Safeguarding Digital Identities: Why Data Privacy Should Matter To You (And Your Business)
Trust in the use of our personal data on digital platforms is more than a digital issue; it affects our broader trust in institutions and our society collectively.
In 2021, almost half of data privacy breaches involved personal user data. With all of us spending more of our time online, we are all more at risk of having our data used and misused for unintended purposes. Not only do these breaches have an emotional cost for individuals, but also for entrepreneurs and companies- IBM's cost of a data breach report found the average cost of a data breach rose 10% to US$4.24million in 2021. For an enterprise's reputation, the cost is exponentially higher- all breaches impact the trust we collectively hold in the internet and digital platforms.
Safeguarding our digital identities is fundamental to global growth and wellbeing. According to the World Economic Forum, the digital economy will generate 70% of global growth over the next decade, and will create prosperity for millions of people. We have seen the tremendous value and power technology companies create using personal data for themselves, their audiences, and other organizations. With this power comes great responsibility.
Having marked this year's global Data Privacy Day on January 28th, the Digital Cooperation Organization (DCO) is calling on technology companies to work with governments to develop privacy and user terms that protect user data, and ensure that data use aligns with the user's informed consent. These terms must also be consistent with existing data privacy regulations, and developed through consultation and engagement with governments.
The DCO exists to close digital divides, ensuring that everyone gets the chance to prosper in the digital economy. We are a multilateral body a bit like the UN, the World Bank, or the World Health Organization- but for the digital world. In our first year we have brought together member states representing half a billion people and large private sector companies. At the DCO, we have taken a stand on the issue of digital privacy for two reasons.
First, we see the tremendous value in companies and governments working together in the development of privacy and broader digital economy regulations. As our digital world accelerates at an ever-faster pace, we need programmers and policy makers to be working together, rather than standing apart. Otherwise, we will all suffer from disjointed and, ultimately, inefficient rules between companies and countries that will hamper growth and prosperity, and put at risk people's personal identities.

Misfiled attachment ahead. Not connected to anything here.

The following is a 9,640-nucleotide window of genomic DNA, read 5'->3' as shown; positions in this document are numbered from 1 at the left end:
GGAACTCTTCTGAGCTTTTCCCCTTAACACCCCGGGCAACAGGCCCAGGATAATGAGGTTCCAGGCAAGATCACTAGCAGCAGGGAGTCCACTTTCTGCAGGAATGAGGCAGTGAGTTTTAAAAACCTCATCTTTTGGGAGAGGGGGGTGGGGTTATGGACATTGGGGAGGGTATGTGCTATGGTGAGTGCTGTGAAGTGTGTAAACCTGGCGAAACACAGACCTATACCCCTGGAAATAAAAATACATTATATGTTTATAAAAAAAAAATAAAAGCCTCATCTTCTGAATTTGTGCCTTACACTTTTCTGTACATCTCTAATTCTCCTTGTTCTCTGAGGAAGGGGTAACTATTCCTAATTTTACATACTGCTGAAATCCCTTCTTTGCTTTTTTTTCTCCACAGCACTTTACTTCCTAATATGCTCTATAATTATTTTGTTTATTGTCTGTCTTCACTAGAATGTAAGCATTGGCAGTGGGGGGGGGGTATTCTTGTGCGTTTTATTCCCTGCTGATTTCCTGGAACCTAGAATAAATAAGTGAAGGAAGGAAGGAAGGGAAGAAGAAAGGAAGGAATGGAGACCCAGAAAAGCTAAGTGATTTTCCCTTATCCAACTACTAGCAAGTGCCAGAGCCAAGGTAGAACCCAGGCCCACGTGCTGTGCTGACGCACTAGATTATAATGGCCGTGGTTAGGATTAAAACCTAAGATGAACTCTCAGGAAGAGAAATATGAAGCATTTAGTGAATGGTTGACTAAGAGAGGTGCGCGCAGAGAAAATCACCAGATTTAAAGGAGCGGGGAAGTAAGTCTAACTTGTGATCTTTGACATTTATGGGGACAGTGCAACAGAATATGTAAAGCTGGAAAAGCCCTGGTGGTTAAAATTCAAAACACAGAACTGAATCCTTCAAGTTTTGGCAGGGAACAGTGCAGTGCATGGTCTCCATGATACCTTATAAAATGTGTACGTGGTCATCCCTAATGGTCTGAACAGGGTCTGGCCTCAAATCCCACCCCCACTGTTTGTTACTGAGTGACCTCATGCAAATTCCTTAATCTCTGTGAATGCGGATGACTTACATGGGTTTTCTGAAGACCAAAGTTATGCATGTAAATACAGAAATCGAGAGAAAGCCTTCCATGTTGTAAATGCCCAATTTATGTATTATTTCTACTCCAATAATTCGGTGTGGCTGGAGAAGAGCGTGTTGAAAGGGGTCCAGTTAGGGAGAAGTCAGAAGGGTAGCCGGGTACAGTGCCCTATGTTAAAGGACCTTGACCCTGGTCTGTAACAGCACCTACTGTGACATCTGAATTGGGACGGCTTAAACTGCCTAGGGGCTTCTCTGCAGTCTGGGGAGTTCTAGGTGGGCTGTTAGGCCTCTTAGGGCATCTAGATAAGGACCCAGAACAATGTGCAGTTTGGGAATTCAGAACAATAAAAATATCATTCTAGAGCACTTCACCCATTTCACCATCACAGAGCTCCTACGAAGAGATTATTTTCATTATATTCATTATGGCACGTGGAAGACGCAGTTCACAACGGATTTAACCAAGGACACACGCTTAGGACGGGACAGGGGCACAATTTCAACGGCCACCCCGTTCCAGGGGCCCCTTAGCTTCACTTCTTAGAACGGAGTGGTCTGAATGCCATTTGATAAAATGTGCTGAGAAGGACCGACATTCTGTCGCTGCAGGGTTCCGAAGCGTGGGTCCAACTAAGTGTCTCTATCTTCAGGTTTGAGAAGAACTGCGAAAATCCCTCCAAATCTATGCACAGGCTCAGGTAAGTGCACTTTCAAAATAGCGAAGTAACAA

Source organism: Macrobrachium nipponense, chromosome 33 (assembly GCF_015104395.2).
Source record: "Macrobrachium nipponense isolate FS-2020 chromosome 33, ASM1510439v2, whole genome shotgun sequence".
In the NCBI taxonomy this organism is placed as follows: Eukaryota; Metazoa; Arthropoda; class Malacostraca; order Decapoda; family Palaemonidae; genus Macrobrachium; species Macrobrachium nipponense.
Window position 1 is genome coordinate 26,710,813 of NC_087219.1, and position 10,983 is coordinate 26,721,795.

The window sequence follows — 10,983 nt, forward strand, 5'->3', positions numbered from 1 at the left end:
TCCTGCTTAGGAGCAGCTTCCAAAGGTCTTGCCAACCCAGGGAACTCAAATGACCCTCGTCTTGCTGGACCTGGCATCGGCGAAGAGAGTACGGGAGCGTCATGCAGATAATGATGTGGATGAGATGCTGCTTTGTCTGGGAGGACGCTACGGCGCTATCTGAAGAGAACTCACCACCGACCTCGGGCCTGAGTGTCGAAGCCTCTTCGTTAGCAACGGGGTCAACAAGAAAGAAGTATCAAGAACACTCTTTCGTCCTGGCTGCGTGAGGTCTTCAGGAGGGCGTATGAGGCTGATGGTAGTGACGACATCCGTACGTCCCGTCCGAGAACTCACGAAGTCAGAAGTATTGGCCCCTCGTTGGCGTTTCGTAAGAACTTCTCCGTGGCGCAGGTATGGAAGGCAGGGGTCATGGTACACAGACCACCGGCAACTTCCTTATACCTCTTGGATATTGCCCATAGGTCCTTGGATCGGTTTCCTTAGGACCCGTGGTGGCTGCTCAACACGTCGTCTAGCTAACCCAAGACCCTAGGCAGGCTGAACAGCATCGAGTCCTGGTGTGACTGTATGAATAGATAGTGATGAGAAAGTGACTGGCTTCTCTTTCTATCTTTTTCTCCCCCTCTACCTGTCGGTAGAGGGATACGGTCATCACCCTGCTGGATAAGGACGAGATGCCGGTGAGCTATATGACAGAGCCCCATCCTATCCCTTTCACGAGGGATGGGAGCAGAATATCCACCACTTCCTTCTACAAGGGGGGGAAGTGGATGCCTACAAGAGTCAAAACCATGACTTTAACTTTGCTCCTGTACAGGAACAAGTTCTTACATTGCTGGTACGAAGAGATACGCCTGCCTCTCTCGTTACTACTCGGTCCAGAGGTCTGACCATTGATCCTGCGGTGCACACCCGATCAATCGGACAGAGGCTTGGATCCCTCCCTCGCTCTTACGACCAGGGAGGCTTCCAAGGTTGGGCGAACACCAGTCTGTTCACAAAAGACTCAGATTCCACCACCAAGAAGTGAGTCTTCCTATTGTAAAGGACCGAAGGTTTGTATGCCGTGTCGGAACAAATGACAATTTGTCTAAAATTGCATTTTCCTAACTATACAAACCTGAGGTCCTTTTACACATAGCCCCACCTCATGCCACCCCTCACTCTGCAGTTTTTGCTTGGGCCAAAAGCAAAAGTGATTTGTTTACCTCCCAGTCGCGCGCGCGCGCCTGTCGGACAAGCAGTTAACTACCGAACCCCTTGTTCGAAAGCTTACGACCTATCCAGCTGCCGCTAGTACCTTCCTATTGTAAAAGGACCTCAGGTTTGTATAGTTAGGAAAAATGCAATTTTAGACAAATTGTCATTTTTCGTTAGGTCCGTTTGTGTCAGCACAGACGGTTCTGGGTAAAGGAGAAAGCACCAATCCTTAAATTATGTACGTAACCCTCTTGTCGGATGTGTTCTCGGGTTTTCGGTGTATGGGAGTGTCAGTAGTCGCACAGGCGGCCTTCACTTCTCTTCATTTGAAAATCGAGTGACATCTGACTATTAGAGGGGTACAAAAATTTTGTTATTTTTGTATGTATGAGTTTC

Second, we need to be raising digital privacy protection on the global agenda. Trust in the use of our personal data on digital platforms is more than a digital issue; it affects our broader trust in institutions and our society collectively. That is why our governments are calling out this issue with one voice, stating that we will work together in preserving and protecting the use of our citizens' data.
The DCO will continue to champion the cause of digital privacy by educating consumers, enabling prosperity by sharing best practices, negotiating between governments and the private sector, and shining a spotlight where regulations and terms of service can be improved– including through our social media channels.
Regulations can help to protect against the misuse of individual data, but as individuals, we should all take steps to educate and protect ourselves. Our young people are particularly vulnerable to privacy breaches, since while they are tech savvy, they also tend to be more willing to share personal data. Our elderly, who may be less familiar with digital technologies, are also at risk.
There are several steps we can all take to protect our privacy online, including reviewing privacy settings on applications, creating and refreshing passwords, and taking advantage of additional authentication methods. Although these may seem like trivial steps, they all help in the battle to protect digital privacy. Taking these steps also signals to companies that digital privacy is an important issue that must be protected. For Data Privacy Day, take a moment to think about how you can protect your data in the year ahead.